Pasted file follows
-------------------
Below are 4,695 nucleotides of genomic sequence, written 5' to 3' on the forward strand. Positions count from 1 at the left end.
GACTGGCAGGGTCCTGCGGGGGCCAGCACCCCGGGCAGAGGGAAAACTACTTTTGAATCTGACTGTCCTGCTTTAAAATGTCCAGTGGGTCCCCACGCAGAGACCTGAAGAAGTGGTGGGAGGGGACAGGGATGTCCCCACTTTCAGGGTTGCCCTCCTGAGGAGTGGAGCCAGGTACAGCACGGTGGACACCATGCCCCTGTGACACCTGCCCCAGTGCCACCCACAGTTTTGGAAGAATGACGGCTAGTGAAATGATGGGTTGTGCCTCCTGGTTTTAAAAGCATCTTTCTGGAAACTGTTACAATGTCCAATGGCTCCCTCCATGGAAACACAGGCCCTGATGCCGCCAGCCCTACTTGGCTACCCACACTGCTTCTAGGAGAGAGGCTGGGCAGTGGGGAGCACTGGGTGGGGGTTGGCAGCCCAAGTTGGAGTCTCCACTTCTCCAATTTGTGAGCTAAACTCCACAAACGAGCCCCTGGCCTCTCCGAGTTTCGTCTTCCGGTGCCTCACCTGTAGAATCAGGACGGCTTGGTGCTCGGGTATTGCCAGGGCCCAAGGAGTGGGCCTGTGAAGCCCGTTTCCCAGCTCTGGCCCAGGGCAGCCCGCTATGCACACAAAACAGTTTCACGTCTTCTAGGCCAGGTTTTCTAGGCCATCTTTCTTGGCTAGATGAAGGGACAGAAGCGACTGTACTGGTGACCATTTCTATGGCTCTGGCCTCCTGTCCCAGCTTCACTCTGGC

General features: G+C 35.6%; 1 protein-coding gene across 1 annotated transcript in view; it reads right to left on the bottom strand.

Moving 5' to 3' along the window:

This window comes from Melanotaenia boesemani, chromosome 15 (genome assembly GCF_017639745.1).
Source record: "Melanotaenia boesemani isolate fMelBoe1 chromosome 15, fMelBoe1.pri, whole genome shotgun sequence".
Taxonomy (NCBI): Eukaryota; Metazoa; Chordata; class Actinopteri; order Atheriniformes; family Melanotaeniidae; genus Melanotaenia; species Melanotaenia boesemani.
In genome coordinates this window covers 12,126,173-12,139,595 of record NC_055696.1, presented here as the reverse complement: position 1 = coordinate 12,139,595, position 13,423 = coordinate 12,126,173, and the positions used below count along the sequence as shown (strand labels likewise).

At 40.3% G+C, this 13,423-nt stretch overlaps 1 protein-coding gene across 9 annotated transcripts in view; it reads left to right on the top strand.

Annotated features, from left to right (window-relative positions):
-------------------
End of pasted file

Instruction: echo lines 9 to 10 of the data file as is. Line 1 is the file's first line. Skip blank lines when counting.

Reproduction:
At 40.3% G+C, this 13,423-nt stretch overlaps 1 protein-coding gene across 9 annotated transcripts in view; it reads left to right on the top strand.

Annotated features, from left to right (window-relative positions):